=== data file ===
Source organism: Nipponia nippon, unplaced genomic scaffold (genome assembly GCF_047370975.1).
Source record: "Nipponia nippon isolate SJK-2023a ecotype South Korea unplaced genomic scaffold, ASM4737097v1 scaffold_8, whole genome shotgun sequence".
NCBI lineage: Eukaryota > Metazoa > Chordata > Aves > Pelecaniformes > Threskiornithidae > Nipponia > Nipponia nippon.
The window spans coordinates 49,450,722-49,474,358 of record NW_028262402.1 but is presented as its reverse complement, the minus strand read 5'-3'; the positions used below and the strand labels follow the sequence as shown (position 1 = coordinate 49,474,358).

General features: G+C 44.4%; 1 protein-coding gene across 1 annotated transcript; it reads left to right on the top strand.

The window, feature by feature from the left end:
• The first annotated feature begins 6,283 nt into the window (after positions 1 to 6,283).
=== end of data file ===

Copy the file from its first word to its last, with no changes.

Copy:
Source organism: Nipponia nippon, unplaced genomic scaffold (genome assembly GCF_047370975.1).
Source record: "Nipponia nippon isolate SJK-2023a ecotype South Korea unplaced genomic scaffold, ASM4737097v1 scaffold_8, whole genome shotgun sequence".
NCBI lineage: Eukaryota > Metazoa > Chordata > Aves > Pelecaniformes > Threskiornithidae > Nipponia > Nipponia nippon.
The window spans coordinates 49,450,722-49,474,358 of record NW_028262402.1 but is presented as its reverse complement, the minus strand read 5'-3'; the positions used below and the strand labels follow the sequence as shown (position 1 = coordinate 49,474,358).

General features: G+C 44.4%; 1 protein-coding gene across 1 annotated transcript; it reads left to right on the top strand.

The window, feature by feature from the left end:
• The first annotated feature begins 6,283 nt into the window (after positions 1 to 6,283).